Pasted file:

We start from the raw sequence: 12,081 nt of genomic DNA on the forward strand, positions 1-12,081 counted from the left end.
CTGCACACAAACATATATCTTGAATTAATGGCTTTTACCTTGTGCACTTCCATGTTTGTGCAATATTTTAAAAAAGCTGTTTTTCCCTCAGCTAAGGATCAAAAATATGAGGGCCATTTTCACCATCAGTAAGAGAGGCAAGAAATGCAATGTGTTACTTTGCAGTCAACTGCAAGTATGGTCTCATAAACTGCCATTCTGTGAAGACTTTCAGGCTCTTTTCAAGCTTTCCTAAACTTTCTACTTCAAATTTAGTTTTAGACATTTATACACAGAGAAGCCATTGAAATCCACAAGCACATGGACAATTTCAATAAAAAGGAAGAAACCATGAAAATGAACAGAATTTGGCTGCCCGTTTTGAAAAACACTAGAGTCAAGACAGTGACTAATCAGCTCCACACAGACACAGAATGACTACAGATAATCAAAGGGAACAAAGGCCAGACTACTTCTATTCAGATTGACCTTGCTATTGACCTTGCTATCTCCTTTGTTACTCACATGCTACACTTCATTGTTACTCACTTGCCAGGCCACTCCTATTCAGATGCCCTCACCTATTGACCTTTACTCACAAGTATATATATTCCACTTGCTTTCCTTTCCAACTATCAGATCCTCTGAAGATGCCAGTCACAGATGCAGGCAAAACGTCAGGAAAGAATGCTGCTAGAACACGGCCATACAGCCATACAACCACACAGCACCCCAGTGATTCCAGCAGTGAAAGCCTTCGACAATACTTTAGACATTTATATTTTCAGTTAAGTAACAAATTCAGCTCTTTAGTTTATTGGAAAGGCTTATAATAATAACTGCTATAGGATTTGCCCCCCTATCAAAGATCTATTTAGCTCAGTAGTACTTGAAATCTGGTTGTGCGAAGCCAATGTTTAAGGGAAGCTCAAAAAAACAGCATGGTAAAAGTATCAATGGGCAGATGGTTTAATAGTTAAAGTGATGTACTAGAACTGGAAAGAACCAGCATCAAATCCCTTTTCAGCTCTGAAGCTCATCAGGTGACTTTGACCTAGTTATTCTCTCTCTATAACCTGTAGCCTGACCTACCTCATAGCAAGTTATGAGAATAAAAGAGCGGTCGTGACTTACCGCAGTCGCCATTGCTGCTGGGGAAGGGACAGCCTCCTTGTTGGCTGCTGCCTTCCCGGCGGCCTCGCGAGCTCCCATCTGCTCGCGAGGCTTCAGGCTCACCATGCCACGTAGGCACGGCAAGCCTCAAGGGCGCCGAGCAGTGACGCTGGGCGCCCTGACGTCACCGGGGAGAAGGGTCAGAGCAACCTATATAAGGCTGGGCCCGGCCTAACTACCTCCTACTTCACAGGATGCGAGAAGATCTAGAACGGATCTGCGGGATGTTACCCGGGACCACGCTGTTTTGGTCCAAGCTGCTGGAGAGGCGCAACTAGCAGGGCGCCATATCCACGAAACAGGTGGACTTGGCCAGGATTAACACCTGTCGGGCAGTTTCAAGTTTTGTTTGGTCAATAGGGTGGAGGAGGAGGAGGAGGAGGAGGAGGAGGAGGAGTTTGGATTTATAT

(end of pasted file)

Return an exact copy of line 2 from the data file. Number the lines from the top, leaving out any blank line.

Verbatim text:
CTGCACACAAACATATATCTTGAATTAATGGCTTTTACCTTGTGCACTTCCATGTTTGTGCAATATTTTAAAAAAGCTGTTTTTCCCTCAGCTAAGGATCAAAAATATGAGGGCCATTTTCACCATCAGTAAGAGAGGCAAGAAATGCAATGTGTTACTTTGCAGTCAACTGCAAGTATGGTCTCATAAACTGCCATTCTGTGAAGACTTTCAGGCTCTTTTCAAGCTTTCCTAAACTTTCTACTTCAAATTTAGTTTTAGACATTTATACACAGAGAAGCCATTGAAATCCACAAGCACATGGACAATTTCAATAAAAAGGAAGAAACCATGAAAATGAACAGAATTTGGCTGCCCGTTTTGAAAAACACTAGAGTCAAGACAGTGACTAATCAGCTCCACACAGACACAGAATGACTACAGATAATCAAAGGGAACAAAGGCCAGACTACTTCTATTCAGATTGACCTTGCTATTGACCTTGCTATCTCCTTTGTTACTCACATGCTACACTTCATTGTTACTCACTTGCCAGGCCACTCCTATTCAGATGCCCTCACCTATTGACCTTTACTCACAAGTATATATATTCCACTTGCTTTCCTTTCCAACTATCAGATCCTCTGAAGATGCCAGTCACAGATGCAGGCAAAACGTCAGGAAAGAATGCTGCTAGAACACGGCCATACAGCCATACAACCACACAGCACCCCAGTGATTCCAGCAGTGAAAGCCTTCGACAATACTTTAGACATTTATATTTTCAGTTAAGTAACAAATTCAGCTCTTTAGTTTATTGGAAAGGCTTATAATAATAACTGCTATAGGATTTGCCCCCCTATCAAAGATCTATTTAGCTCAGTAGTACTTGAAATCTGGTTGTGCGAAGCCAATGTTTAAGGGAAGCTCAAAAAAACAGCATGGTAAAAGTATCAATGGGCAGATGGTTTAATAGTTAAAGTGATGTACTAGAACTGGAAAGAACCAGCATCAAATCCCTTTTCAGCTCTGAAGCTCATCAGGTGACTTTGACCTAGTTATTCTCTCTCTATAACCTGTAGCCTGACCTACCTCATAGCAAGTTATGAGAATAAAAGAGCGGTCGTGACTTACCGCAGTCGCCATTGCTGCTGGGGAAGGGACAGCCTCCTTGTTGGCTGCTGCCTTCCCGGCGGCCTCGCGAGCTCCCATCTGCTCGCGAGGCTTCAGGCTCACCATGCCACGTAGGCACGGCAAGCCTCAAGGGCGCCGAGCAGTGACGCTGGGCGCCCTGACGTCACCGGGGAGAAGGGTCAGAGCAACCTATATAAGGCTGGGCCCGGCCTAACTACCTCCTACTTCACAGGATGCGAGAAGATCTAGAACGGATCTGCGGGATGTTACCCGGGACCACGCTGTTTTGGTCCAAGCTGCTGGAGAGGCGCAACTAGCAGGGCGCCATATCCACGAAACAGGTGGACTTGGCCAGGATTAACACCTGTCGGGCAGTTTCAAGTTTTGTTTGGTCAATAGGGTGGAGGAGGAGGAGGAGGAGGAGGAGGAGGAGGAGTTTGGATTTATAT